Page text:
Last Thursday, Facebook announced that it would implement a new feed algorithm to rid users from deceiving pages and advertising (clickbait). The company argues that many news posts withhold information until people provide their personal data.

This can be seen in posts such as “You won’t believe what police found in this woman’s trunk.” These pages tend to lure the user into enabling automatic posts on its Facebook Wall and force exposure to advertisements. The new algorithm is designed to identify the phrases and words that clickbait commonly uses to attract users. This means that media sources will have to change the way they deliver headlines to appear on the users’ News Feed.

Facebook, Clickbait
Facebook CEO Mark Zuckerberg. Image credit:

Deceptive article headlines are a problem

Facebook places a great deal of effort into determining what the user wants to see on its News Feed. Its main focus is to promote communication and authentic stories. According to the company, genuine stories is what people are most interested in, while stories that can be deemed as misleading or deceptive often result in a loss of interest from users.

Users have let the company know that articles with titles like these are a problem:

When She Looked Under Her Couch Cushions And Saw THIS… I Was SHOCKED!”; “He Put Garlic In His Shoes Before Going To Bed And What Happens Next Is Hard To Believe”; or “The Dog Barked At The Deliveryman And His Reaction Was Priceless,” wrote Alex Peysakhovich, Facebook Research Scientist, in a blog post.

How the algorithm works

Facebook’s original algorithm can determine how much time passes between the first click and the moment the user comes back to the News Feed. Although effective, this method has been proven to fall short, as users still send a large amount of negative feedback concerning deceptive content on their News Feed.

Now, Facebook will implement a newer algorithm capable of identifying the words that are typical for these sorts of misleading headlines. If the user clicks a link and then instantly goes back to the News Feed, then the algorithm will check the post’s title for words known to appear on clickbait articles.

Image credit: Digital Trends.
An example of clickbait. Image credit: Digital Trends.

The algorithm must first determine that the article is withholding information from the user because it is impossible to know what the article is about. Then, the algorithm evaluates whether the headline is exaggerated with phrases such as “You’ll never believe” or “What happened next.”

The system was compared to email spam filters, where the pages that originate the clickbait will be registered and their posts will subsequently appear lower in the user’s News Feed. The change will ensue whenever the page stops posting articles with deceptive titles.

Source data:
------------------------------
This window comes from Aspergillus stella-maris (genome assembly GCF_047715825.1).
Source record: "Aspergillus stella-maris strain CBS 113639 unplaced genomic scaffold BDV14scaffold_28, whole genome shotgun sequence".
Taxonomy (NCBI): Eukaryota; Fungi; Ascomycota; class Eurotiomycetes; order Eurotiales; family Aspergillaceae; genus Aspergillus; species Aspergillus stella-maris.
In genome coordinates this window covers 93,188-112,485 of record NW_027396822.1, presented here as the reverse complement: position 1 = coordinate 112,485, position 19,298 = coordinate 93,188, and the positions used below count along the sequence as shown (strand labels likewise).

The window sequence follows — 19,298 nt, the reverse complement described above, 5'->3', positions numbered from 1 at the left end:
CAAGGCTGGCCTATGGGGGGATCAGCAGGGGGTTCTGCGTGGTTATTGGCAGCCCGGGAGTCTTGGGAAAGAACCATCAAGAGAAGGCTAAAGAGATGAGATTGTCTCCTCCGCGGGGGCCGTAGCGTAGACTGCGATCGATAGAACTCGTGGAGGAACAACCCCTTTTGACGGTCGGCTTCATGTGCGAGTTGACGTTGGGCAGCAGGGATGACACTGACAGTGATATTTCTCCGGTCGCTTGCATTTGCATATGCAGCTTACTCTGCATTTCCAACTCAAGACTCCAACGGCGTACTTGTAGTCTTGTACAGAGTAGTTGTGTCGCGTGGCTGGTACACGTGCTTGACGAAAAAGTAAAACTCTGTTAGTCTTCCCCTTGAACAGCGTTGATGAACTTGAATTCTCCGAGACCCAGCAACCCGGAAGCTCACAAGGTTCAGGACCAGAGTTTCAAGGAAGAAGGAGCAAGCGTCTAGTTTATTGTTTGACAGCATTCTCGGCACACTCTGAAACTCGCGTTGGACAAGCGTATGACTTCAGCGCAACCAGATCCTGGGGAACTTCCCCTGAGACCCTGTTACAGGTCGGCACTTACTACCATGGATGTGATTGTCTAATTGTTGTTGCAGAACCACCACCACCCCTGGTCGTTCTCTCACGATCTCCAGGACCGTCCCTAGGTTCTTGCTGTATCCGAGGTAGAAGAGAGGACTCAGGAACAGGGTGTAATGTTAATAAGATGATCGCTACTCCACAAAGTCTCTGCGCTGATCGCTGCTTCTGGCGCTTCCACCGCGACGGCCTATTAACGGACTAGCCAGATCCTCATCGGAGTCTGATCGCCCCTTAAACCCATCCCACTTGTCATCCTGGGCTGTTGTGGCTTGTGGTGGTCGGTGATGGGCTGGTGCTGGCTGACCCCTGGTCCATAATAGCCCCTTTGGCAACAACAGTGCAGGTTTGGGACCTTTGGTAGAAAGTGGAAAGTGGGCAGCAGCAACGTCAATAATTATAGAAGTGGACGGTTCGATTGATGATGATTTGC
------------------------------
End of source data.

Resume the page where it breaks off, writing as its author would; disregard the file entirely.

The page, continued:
The company assures that most pages with legitimate content should not be affected by the new measure. There is plenty of pages that intentionally withhold information to create excitement and lead users to click their posts out of sheer curiosity. Facebook has released a set of guidelines for pages to generate organic traffic without having to use clickbait.

How to make users click on your posts

Meaningful content that meets the audience’s expectations often proves to be more effective in the long term than any viral-oriented news article. Facebook recommends to include videos, interesting photos and facts on a page’s post to engage audiences effectively.

It was also determined that users usually prefer to click the link preview that appears as one pastes a link when drafting a post. This is different from putting the link on a photo’s caption. Usually when drafting a post, a preview of the page you are linking will appear, displaying more information about the shared content.

Facebook clickbait
Facebook’s reactions. Image credit: Facebook.

A regular Facebook News Feed receives thousands of new stories every day. Facebook tries to choose the ones that appear to be important for users. The company suggests that “friends and family come first,” as that was the social network’s original intention.

“Instead of relying on missing information to drive click-through, try using text prompts and calls-to-action in your posts to encourage engagement. Consider how accurate and informative the headline is before sharing the article to your audience so people can decide how they want to spend their time with your post.”

The other purpose of Facebook’s feed is similar to any news or media outlet. A Facebook News Feed should provide meaningful and interesting information. This includes local news, recipes, photos from an event; it all depends on what the algorithm has considered relevant for the user at hand.

Some users enjoy sharing funny videos, others prefer commenting on celebrity’s posts, and others just click “like” on their friend’s vacation photos. Facebook is oriented towards providing the best user experience, and getting rid of clickbait is a sure step in the right direction.

Source: Facebook